Math Background

Lesson: Addition and Subtraction of Fractions
Introducing the Concept

Introduce this concept by using concrete examples. Begin addition and subtraction of fractions by using a manipulative such as paper fraction kits. Concrete examples allow students to comprehend the concepts.

Materials: paper fraction kits made from colored construction paper

Preparation: Allow each student or pair of students to have a fraction kit consisting of the following:

whole white paper
halves red paper
fourths blue paper
eighths yellow paper
sixteenths green paper

It is important that each student have the same color pieces. This will result in less confusion when you give instructions to the class. If you like, have students make their own kits.

Prerequisite Skills and Concepts: Students should have a basic knowledge of equivalent factions as well as comparing and ordering fractions.

  • Ask: How many red pieces of paper does it take to completely cover your white sheet of paper?
    Students should identify that two red pieces will cover the whole white sheet of paper.
  • Ask: What does one red piece of paper represent in relation to the white sheet? Why?
    Students should be able to identify that a red piece is one half because it represents one of two equal pieces that cover the whole.
  • Ask: How many blue pieces of paper does it take to completely cover your white sheet of paper?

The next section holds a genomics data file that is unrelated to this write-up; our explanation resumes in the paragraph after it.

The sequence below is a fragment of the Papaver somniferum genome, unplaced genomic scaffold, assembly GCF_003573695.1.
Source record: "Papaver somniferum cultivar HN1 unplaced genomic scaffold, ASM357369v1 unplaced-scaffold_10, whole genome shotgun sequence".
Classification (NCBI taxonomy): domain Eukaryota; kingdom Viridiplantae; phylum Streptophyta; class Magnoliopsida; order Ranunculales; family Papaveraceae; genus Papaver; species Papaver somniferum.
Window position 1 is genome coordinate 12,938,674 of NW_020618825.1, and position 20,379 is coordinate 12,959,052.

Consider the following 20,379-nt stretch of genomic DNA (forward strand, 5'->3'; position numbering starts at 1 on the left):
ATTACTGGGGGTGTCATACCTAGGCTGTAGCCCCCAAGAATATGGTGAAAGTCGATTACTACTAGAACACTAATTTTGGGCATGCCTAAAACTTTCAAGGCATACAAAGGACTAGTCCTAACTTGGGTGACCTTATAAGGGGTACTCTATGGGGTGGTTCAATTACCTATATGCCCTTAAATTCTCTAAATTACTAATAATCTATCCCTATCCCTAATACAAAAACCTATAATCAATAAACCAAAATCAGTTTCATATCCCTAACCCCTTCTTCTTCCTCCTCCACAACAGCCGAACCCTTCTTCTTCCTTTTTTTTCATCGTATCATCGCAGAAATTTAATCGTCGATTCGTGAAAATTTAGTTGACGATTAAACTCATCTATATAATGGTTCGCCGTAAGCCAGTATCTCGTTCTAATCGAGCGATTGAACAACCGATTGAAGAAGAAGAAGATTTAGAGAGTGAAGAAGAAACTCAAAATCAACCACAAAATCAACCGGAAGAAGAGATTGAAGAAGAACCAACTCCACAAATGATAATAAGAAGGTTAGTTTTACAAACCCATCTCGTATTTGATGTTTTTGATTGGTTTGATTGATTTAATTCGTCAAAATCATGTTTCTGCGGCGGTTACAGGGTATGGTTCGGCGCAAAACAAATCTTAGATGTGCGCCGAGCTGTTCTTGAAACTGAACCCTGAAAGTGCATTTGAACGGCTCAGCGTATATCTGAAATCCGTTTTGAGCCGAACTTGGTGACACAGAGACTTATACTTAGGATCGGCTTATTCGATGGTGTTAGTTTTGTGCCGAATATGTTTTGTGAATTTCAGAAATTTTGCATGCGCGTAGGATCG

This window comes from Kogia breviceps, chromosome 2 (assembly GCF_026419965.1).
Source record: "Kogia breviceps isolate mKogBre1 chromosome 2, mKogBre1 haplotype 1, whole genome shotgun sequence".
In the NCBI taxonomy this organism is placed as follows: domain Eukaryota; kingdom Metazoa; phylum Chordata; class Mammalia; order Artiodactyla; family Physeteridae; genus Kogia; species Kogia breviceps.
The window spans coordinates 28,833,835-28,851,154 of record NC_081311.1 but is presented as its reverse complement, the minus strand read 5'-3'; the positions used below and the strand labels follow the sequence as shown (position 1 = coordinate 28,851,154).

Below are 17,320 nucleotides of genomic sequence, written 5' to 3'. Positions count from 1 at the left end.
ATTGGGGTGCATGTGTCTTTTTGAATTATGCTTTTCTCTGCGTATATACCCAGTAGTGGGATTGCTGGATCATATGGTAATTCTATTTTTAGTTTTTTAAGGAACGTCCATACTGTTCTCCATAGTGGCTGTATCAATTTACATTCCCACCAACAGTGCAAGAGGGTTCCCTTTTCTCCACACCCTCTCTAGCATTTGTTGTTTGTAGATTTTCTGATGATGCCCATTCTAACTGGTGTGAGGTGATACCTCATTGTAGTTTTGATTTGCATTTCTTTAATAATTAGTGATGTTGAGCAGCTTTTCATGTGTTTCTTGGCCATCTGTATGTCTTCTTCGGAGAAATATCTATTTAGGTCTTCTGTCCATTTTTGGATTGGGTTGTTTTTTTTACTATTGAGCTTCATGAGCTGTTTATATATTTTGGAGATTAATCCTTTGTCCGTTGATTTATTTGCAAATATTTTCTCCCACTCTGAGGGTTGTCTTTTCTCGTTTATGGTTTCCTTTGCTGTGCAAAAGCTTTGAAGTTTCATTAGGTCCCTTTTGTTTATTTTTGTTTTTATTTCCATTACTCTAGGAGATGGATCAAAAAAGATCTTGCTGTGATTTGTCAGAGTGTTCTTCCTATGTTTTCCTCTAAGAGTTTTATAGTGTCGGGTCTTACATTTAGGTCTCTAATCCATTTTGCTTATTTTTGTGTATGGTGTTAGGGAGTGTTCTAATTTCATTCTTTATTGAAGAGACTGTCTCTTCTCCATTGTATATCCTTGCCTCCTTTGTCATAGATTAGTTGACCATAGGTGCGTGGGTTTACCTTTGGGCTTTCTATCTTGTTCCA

Students should identify that four blue pieces will cover the whole white sheet.
  • Ask: What does one blue piece of paper represent in relation to the white sheet? Why?
    Students should be able to identify that a blue piece is one fourth because it represents one of four equal pieces that cover the whole.
  • Ask: If one blue piece of paper is one fourth of the whole, what are two blue pieces of paper? How do you know?
    If one blue piece of paper is one fourth, then two blue pieces are two fourths of the whole. Some students may say that two blue pieces also represent one half of the whole. This is true, but try to keep them focused on fourths.
  • Ask: If one blue piece is one fourth of the whole and two blue pieces are two fourths, what is the sum of one blue piece and two blue pieces? How can you show the sum using your fraction kit?
    The sum of one blue piece and two blue pieces is obviously three blue pieces. By using the fraction kit, students are encouraged to place the three blue pieces on the white whole. The picture shown below displays one-fourth + two-fourths = three-fourths using the fraction kit. The figure shows three fourths (the sum) of the whole covered. Some students may say that two blue pieces also represent one half of the whole.
folded paper
  • Continue with several more addition examples, using eighths and sixteenths.
  • Ask: What does one yellow piece represent compared to the white sheet?
    One yellow piece represents one eighth because eight yellow pieces completely cover the whole.
  • Say: Cover your white sheet with seven yellows.
  • Ask: What fraction of the white sheet of paper is covered?
    Seven-eighths of the whole is covered since yellow represents eighths and there are seven yellow pieces.
  • Ask: If you take away four yellow pieces, how many yellow pieces will be left? What fraction of the white sheet of paper will be covered? How do you know?
    If there are seven yellow pieces and you take away four, you are left with three. Three yellow pieces represent three eighths. Since one yellow represents one eighth of the white, then three yellows must represent three eighths of the white whole.
  • Continue with several more subtraction examples, using eighths and sixteenths.

Houghton Mifflin Math Grade 3